Summer Reading Recommendations for PR Pros

Some of these are already on my library wish list! Side note: You don’t have to work in public relations to enjoy these titles.

17 Summer Reading Recommendations for PR Pros


Hang out with Jane Green & Emily Giffin

Hang out with Jane Green & Emily Giffin

I received a notification from Goodreads that two of my favorites – Jane Green and Emily Giffin – will kick off Redbook‘s Summer Beach Reads Club with a Google+ Hangout today! Tune in at 3 p.m. EST. (I’ve already added it to my calendar!)

Post questions via Twitter using #RBKbeachreads or leave a question on each author’s Facebook page.

Click through the link for more information.

Reading Magnus Flyte

City of Dark Magic and City of Lost Dreams by Magnus Flyte

ICity of Dark Magic think it was this time last year that I randomly picked up City of Dark Magic off a table at B&N. The themes of mystery and history intrigued me, and with the novel set in Prague I knew it belonged on my bookshelf. In the novel, musicologist Sarah travels to Prague to catalog Beethoven’s manuscripts for a new palace exhibition in Prague Castle. She isn’t in the city for long before strange (read: supernatural) things start to happen. The cast of characters blends perfectly with the complex setting of Europe’s most beautiful capital city. And did I mention there’s a Czech(-American) Prince Charming?

City of Lost DreamsFast-forward to sometime in November, when I learned of the sequel – City of Lost Dreams – thanks to one of the many publishing house newsletters I subscribe to. When the book arrived in the form of a Christmas present, I spent most of my holiday vacation days with eyes glued to the page. This time, Sarah is in Vienna searching for a cure to help her sickly friend, the child prodigy Pollina. From the Amazon synopsis:

In the city of Beethoven, Mozart, and Freud, Sarah becomes the target in a deadly web of intrigue that involves a scientist on the run, stolen art, seductive pastries, a few surprises from long-dead alchemists, a distractingly attractive horseman who’s more than a little bloodthirsty, and a trail of secrets and lies.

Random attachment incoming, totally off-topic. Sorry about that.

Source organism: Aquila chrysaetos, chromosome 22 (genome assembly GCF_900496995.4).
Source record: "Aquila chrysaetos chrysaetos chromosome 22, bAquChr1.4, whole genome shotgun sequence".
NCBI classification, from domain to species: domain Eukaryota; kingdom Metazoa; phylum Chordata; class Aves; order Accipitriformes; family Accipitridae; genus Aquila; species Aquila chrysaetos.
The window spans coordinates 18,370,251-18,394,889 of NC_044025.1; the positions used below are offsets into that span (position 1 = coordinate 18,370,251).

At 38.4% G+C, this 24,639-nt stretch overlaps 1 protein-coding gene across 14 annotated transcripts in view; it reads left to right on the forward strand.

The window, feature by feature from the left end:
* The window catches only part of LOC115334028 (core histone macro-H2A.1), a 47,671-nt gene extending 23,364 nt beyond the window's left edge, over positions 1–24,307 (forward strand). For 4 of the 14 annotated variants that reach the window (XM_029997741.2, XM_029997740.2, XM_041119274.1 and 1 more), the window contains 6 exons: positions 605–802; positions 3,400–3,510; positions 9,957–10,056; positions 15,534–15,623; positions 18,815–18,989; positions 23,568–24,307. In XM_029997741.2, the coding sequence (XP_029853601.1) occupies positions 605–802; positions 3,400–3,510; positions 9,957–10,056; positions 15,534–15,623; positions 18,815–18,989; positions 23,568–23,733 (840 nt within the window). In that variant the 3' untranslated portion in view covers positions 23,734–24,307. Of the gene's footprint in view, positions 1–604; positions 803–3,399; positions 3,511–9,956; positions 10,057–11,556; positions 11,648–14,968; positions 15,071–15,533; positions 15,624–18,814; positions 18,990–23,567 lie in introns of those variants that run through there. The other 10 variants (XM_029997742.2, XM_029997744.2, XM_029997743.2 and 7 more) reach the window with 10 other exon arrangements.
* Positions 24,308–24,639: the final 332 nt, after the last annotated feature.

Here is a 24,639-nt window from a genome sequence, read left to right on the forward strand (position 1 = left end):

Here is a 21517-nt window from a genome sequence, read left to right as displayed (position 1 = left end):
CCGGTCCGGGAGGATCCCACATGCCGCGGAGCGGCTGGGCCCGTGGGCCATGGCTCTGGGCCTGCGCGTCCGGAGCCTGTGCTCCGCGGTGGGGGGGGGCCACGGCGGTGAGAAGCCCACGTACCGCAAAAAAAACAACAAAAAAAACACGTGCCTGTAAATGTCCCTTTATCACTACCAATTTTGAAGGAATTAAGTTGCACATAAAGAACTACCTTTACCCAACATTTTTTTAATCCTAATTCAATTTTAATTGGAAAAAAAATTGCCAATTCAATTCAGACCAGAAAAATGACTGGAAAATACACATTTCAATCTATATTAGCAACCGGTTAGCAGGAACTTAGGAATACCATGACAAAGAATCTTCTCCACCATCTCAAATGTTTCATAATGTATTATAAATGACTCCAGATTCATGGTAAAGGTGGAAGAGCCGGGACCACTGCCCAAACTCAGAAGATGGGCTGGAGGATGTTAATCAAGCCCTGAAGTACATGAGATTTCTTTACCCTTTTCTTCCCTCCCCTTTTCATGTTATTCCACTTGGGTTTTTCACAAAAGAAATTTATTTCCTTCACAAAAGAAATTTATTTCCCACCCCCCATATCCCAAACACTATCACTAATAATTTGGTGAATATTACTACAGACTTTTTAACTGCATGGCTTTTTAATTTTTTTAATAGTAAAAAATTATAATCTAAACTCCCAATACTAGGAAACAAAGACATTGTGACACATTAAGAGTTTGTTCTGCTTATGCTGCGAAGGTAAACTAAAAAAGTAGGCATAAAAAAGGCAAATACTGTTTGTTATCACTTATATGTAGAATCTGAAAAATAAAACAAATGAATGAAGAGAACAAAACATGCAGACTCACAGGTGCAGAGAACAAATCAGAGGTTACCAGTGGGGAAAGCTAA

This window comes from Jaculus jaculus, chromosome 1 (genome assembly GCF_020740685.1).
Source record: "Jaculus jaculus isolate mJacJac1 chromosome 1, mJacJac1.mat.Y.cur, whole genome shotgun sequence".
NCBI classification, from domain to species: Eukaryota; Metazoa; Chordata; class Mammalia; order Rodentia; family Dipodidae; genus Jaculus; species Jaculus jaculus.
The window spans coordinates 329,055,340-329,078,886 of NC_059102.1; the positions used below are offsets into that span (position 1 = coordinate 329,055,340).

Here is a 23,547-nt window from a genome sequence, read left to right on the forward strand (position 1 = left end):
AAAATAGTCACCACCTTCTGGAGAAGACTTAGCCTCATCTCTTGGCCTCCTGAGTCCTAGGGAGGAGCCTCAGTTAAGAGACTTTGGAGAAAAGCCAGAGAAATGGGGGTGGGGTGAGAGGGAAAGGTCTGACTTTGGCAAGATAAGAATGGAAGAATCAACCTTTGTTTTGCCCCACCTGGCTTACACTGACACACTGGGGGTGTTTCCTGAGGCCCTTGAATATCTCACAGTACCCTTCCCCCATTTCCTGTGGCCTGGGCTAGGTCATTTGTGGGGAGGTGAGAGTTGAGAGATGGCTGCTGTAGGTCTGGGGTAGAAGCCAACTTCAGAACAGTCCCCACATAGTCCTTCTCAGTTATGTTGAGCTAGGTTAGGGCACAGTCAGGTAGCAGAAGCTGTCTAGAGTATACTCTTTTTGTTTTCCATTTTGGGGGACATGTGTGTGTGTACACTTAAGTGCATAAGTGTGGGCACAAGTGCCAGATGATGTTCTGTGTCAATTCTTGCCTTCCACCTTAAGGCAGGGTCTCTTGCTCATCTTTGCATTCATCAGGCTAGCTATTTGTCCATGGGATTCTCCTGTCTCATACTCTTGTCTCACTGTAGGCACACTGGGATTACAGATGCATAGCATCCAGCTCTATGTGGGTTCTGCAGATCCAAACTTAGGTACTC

Not going to lie, reading these books may have influenced my summer travel plans.

Oh Look! An Update!

I am ashamed. I hadn’t realized how long it’s been since I posted. Has time really passed that quickly? I guess it has.

I keep a running list on my phone of books I’ve finished reading, with every intention of writing a review or just posting a quick update on my thoughts. Friends and coworkers come to me for recommendations regularly and I happily oblige. My library card sees just as much action as my credit card. And the pile of books on my nightstand? It’s a revolving door of new releases and library loaners.

So as I draft some new reviews and compilations of “What I’ve Been Reading,” I leave you with the Entertainment Weekly article that inspired my next read: The Fault in Our Stars.

Summer Reads: the 2013 edition

I tend to associate the summer months with summer reading. Remember in high school, when your English teacher would assign you a reading list and you dreaded the thought of all those classics? I forced myself to read Pride and Prejudice the summer before 11th grade. Now it’s one of my favorites. Go figure.

As I packed my bag for my family’s beach vacation last month, I knew that I had to bring a few books along. Here were my choices:

I also started this title, but haven’t managed to finish it quite yet. I already have a feeling it’s going to leave an impression:

My previous beach reads recommendations, here.

What I think you should be reading this weekend!

I once read that if you like an author, you should read books by authors they admire, since they probably have similar styles or language. Maybe it’s a method thing. I remembered that, and pointed this book out to my mom one day at Barnes & Noble. My birthday was the following week, and thus the book came home with us as an early gift. So that’s how I came to read While We Were Watching Downton Abbey. Plus, how can you say no to a book with Downton Abbey in the title?


Set in Atlanta, and not all about Downton Abbey…just enough to make you realize what an impact the British show has had on the American public. It’s sort of a coming-of-age story for adults. The four protagonists experience love lost and love found — truly finding themselves along the way.

Any recommendation of mine really can’t do this book justice. Just read it!